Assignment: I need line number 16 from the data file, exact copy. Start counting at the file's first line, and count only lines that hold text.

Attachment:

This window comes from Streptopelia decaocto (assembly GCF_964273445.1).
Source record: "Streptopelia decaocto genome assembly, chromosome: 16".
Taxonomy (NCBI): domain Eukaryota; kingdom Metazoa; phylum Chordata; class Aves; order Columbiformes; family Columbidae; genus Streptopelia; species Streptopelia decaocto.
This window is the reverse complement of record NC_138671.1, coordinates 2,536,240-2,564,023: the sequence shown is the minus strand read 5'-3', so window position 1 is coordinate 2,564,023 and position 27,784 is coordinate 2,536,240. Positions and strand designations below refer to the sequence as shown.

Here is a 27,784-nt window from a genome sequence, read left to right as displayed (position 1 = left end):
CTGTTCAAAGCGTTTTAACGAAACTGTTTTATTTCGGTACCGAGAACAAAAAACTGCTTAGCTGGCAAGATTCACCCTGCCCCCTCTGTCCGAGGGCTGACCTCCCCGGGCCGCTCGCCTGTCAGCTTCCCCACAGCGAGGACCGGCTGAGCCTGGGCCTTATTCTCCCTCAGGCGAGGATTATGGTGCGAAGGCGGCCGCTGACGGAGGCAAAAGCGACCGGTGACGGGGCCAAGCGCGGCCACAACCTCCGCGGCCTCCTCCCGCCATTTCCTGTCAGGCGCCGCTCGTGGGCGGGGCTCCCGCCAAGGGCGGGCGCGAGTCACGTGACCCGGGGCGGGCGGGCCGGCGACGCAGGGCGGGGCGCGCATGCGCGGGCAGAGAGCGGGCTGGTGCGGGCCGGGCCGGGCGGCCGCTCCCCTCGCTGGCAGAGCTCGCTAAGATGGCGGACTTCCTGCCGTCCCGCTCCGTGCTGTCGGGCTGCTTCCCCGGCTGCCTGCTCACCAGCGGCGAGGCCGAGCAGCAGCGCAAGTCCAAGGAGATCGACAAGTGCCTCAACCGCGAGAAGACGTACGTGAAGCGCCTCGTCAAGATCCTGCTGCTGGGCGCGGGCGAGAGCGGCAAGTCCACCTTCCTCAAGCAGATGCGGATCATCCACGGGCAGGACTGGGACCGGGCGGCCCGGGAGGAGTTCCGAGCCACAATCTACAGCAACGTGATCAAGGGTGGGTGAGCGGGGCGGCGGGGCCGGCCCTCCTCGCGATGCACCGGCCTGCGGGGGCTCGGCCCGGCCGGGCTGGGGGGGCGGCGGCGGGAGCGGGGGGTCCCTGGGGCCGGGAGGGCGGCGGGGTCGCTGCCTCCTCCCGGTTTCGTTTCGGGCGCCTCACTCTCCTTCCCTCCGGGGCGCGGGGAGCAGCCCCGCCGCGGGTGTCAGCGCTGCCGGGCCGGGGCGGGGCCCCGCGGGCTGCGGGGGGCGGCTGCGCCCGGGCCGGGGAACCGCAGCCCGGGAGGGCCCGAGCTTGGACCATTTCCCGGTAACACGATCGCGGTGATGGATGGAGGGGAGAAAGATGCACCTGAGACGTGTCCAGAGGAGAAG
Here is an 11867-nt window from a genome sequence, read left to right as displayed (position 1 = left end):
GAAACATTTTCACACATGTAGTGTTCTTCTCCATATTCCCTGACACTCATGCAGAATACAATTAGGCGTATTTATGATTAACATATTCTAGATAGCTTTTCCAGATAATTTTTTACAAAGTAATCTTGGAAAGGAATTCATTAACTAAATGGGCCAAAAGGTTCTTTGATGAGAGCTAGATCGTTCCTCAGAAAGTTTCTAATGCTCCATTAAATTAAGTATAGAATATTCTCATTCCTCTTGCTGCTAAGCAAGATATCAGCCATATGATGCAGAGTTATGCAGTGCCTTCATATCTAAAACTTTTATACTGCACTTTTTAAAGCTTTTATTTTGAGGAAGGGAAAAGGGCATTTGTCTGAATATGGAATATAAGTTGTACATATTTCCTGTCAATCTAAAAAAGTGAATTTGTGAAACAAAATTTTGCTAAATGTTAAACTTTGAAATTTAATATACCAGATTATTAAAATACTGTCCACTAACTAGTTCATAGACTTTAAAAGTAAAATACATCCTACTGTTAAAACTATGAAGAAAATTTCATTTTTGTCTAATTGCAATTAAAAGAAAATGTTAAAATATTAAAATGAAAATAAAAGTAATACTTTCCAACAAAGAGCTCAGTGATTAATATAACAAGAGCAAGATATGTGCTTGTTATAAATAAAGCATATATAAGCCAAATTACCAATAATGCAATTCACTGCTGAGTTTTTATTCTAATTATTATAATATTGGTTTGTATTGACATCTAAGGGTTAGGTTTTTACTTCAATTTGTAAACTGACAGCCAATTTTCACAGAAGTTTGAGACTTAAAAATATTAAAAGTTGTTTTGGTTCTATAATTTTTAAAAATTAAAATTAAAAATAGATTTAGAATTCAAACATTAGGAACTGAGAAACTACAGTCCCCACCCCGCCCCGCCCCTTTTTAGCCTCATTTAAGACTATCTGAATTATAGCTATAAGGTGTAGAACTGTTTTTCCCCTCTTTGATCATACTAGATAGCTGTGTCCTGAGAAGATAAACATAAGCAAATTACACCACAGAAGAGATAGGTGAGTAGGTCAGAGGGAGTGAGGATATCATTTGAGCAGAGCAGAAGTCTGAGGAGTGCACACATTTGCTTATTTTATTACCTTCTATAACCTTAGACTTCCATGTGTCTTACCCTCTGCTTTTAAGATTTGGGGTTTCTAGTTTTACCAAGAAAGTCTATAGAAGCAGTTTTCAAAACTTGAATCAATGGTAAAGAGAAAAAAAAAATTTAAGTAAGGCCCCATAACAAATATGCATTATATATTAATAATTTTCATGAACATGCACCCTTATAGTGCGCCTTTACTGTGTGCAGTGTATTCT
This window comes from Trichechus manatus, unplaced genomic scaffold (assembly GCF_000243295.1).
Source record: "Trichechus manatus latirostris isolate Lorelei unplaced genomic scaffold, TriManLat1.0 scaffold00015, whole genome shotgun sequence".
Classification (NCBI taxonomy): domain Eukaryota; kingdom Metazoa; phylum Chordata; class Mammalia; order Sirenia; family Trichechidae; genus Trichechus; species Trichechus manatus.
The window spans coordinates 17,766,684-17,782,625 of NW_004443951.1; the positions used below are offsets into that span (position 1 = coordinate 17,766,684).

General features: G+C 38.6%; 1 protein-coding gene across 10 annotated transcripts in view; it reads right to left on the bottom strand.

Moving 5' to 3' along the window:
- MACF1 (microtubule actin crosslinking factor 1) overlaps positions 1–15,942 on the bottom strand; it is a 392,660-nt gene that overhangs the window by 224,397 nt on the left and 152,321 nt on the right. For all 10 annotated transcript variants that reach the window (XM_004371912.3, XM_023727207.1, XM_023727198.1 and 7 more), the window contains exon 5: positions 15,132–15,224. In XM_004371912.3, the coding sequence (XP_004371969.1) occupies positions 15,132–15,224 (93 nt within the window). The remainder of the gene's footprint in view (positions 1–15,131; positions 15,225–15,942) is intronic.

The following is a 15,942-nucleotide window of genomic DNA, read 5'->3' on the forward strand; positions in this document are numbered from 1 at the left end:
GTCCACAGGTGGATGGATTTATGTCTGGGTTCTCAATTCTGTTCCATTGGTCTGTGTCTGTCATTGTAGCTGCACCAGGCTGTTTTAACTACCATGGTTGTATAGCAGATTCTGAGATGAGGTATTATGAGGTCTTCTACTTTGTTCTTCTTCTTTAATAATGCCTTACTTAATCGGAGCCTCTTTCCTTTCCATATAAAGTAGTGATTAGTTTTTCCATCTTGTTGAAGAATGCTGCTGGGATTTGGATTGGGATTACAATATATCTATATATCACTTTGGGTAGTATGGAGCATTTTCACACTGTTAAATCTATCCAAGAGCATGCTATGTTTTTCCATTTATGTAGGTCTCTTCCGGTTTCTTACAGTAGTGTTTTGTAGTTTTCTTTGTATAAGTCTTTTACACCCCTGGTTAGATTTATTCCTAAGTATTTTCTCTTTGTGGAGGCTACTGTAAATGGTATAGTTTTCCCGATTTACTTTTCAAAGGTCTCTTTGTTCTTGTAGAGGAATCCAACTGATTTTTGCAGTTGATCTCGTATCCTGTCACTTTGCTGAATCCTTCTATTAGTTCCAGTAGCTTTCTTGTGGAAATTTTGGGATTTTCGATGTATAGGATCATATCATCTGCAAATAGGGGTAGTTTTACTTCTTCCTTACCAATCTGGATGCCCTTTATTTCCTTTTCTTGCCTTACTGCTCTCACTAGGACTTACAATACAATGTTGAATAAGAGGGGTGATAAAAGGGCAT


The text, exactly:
The following is a 15,942-nucleotide window of genomic DNA, read 5'->3' on the forward strand; positions in this document are numbered from 1 at the left end: